Written by Catherine Adenle
The question is do you recognise why you are stressed at work? Do you allow the enemy inside your head in form of negative thoughts, self talk and views to overtake your life? How many of us allow workplace stress to overtake our lives? Some of us, all of us or a few of us? Then again, how much of that stress do we think is self-inflicted? Do we sometimes see things worse than they really are? Do we cause ourselves mental stress in many other ways as well? Do we always see the glass as half-empty?
In a US study, as many as 40% of workers described their jobs as very stressful. While not a scientific gauge and not measuring serious stress health problems, this gives some indication as to how prevalent work-related stress is.
Don’t get me wrong, there is a difference between stress and pressure. We all experience pressure nearly on a daily basis, and we need it to motivate us and enable us to perform at our best. It’s when we experience too much pressure without the opportunity to recover that we start to experience stress. However, most of us do sometimes create our own unnecessary stress at work.
Do you think you sometimes create your own headache at work without realizing it? Well, to help you decide, see these 5 ways of creating unnecessary stress at work:
1. Do you think you are working too hard but not earning enough?
Welcome, stay in the queue and join the club. If you don’t know, now I am telling you, nobody in the world makes enough money! If you work hard and you are lucky to work in a company where importance is placed on learning and development, take the opportunity to develop yourself. Be keen to learn at the same time as you work, view this as your own pay back because you are investing in YOU. Why? You will be smarter, do great work and further add to your portfolio of skills. In the process, you can also make yourself relevant, grow your entrepreneurial skills and in the horizon, these things will translate to more money for you. If you are hard working with the right set of skills and with an obvious ‘can do’ attitude, you will surely be able to hold your own. So, stop stressing, relax, stay focus, breathe, chill-out and smile. If money is the major source of your stress at work, then ask for a pay rise or look for a better paying job. However, you may find yourself still thinking you are working harder and not earning enough after few years in a newer job. It is a well admitted fact that money is not everything. Money is essential for survival and for having comforts but too much emphasis on money is like losing so much for so little.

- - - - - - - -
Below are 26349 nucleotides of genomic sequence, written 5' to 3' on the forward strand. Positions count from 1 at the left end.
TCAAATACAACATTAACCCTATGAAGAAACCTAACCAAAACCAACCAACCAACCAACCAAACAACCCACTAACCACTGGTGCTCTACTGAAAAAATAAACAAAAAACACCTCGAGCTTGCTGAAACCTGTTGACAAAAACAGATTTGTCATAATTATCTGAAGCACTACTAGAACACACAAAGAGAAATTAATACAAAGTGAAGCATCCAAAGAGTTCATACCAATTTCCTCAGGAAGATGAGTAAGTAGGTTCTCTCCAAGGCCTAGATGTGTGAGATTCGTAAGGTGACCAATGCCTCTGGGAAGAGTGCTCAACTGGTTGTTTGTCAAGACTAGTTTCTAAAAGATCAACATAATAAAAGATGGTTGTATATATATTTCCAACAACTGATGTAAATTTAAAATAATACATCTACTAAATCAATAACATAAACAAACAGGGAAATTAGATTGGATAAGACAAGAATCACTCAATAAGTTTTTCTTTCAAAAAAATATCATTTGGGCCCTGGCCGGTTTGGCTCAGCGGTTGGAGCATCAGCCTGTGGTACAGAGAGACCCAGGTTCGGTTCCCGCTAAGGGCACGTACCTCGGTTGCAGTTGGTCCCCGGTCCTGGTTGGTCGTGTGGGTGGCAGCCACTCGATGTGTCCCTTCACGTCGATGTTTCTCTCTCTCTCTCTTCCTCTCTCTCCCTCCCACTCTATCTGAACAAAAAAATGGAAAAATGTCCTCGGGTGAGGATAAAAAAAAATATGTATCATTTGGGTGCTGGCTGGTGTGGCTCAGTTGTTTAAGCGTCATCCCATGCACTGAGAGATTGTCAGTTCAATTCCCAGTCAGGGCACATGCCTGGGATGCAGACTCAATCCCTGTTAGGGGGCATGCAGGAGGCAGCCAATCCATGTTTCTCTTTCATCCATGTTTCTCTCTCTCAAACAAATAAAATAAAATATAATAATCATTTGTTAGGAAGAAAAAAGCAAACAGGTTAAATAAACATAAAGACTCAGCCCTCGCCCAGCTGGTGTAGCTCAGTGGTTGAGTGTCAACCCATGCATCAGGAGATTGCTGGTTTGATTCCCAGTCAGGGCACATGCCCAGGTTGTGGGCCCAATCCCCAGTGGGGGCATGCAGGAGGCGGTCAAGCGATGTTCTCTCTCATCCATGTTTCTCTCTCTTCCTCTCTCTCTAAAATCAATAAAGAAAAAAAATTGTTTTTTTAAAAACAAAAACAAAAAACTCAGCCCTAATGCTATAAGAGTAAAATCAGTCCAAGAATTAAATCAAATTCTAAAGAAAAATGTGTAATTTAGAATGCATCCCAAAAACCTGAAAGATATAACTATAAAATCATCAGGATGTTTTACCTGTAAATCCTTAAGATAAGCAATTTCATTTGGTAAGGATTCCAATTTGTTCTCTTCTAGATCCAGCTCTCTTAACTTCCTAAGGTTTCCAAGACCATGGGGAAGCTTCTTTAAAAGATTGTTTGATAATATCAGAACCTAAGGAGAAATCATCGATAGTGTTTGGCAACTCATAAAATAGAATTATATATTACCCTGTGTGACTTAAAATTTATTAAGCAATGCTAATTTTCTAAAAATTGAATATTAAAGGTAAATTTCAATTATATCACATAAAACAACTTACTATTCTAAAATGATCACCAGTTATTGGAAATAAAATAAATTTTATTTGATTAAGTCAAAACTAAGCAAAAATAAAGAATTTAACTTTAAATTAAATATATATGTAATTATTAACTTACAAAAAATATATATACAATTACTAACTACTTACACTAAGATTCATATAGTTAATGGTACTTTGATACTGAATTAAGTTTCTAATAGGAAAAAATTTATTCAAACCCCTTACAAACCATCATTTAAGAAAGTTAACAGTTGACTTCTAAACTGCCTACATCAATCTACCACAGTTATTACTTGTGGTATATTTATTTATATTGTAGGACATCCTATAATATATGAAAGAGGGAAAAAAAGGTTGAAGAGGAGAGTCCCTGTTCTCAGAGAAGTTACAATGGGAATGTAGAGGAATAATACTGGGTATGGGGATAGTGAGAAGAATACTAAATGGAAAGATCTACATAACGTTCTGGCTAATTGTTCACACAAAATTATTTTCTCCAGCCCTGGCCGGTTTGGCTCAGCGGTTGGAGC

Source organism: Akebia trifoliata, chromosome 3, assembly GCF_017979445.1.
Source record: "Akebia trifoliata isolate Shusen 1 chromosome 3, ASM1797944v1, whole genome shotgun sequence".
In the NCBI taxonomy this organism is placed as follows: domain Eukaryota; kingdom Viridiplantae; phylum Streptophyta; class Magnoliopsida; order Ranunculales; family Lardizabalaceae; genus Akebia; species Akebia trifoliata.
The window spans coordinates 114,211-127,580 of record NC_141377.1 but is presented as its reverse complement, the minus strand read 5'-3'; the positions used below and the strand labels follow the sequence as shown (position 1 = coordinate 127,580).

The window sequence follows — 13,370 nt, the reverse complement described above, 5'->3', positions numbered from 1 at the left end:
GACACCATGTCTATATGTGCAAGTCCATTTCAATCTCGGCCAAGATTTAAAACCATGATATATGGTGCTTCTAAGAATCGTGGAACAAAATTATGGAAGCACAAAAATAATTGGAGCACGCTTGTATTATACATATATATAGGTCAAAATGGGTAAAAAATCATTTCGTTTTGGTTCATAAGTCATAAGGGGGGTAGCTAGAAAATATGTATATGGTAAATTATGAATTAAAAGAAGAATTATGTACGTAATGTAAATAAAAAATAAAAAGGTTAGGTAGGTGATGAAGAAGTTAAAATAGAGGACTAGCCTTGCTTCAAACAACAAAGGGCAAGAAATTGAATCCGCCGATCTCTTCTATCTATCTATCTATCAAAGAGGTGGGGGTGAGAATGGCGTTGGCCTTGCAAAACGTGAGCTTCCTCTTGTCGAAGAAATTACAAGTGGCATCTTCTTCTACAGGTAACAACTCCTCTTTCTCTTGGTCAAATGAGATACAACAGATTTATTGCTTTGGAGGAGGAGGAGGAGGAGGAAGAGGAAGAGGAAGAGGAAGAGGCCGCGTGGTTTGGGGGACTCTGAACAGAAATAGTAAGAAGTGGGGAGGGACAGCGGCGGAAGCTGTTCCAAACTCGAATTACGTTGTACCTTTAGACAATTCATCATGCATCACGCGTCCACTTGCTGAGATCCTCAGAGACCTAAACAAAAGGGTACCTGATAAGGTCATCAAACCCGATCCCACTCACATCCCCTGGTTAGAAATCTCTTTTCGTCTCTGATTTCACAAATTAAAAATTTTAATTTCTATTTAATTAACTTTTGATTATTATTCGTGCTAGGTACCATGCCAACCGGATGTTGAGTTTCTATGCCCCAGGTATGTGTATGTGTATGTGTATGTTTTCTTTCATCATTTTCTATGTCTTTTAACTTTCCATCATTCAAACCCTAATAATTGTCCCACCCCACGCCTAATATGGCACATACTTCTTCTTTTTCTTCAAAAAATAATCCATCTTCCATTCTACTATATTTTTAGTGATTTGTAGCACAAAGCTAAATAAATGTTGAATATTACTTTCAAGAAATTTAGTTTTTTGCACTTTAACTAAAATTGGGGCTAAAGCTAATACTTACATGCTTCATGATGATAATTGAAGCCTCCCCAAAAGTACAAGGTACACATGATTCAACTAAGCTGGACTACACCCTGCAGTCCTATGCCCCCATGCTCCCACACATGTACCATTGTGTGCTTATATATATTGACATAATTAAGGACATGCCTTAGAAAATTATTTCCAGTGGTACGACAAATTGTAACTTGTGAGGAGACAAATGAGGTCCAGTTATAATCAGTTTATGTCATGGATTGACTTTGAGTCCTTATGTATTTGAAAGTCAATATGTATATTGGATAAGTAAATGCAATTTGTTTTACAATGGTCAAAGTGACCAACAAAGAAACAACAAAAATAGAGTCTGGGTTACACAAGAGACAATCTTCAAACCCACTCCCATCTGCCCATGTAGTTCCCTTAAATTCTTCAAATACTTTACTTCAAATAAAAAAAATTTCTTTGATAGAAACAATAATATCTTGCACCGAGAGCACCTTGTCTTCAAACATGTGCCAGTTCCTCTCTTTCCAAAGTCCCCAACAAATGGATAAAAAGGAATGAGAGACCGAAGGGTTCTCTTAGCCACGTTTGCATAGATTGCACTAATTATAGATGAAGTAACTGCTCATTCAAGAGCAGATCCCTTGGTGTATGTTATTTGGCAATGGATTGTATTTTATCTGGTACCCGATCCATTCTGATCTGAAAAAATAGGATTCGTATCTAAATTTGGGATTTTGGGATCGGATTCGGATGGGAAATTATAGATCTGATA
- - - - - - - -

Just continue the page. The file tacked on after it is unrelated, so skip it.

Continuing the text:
2. Do you think your boss is a pain?
First, let’s do a little self reflection here – is your boss truly the problem or are you? If your boss is, then, that is a problem now because the unemployment rate is high, and to make matters worse, we don’t get to pick our bosses. Are you constantly banging your head against an invisible wall for this reason and stressing yourself out? Trust me when I say, fighting the battles you cannot win will generate massive stress. If the reason for your stress is because you think your boss treats your colleagues better than you, perhaps you should look at your attitude at work. Did you ever think maybe, just maybe the problem is you? How are you with your boss? Is it a common issue with your team mates or are you the only one feeling this way? If you are the only one, then that is a stress you really don’t want. Do you have a face like thunder at work and always whining? Let’s see which are some of the main elements that create a stressful work environment for us at work – lack of time management; conflicts of priorities, lack of promotion and lack of reward after accomplishing a very hard task. However, if your boss is truly the common problem here, then, have a polite word with him. Let him know how you feel. If that doesn’t work, derive your own solution.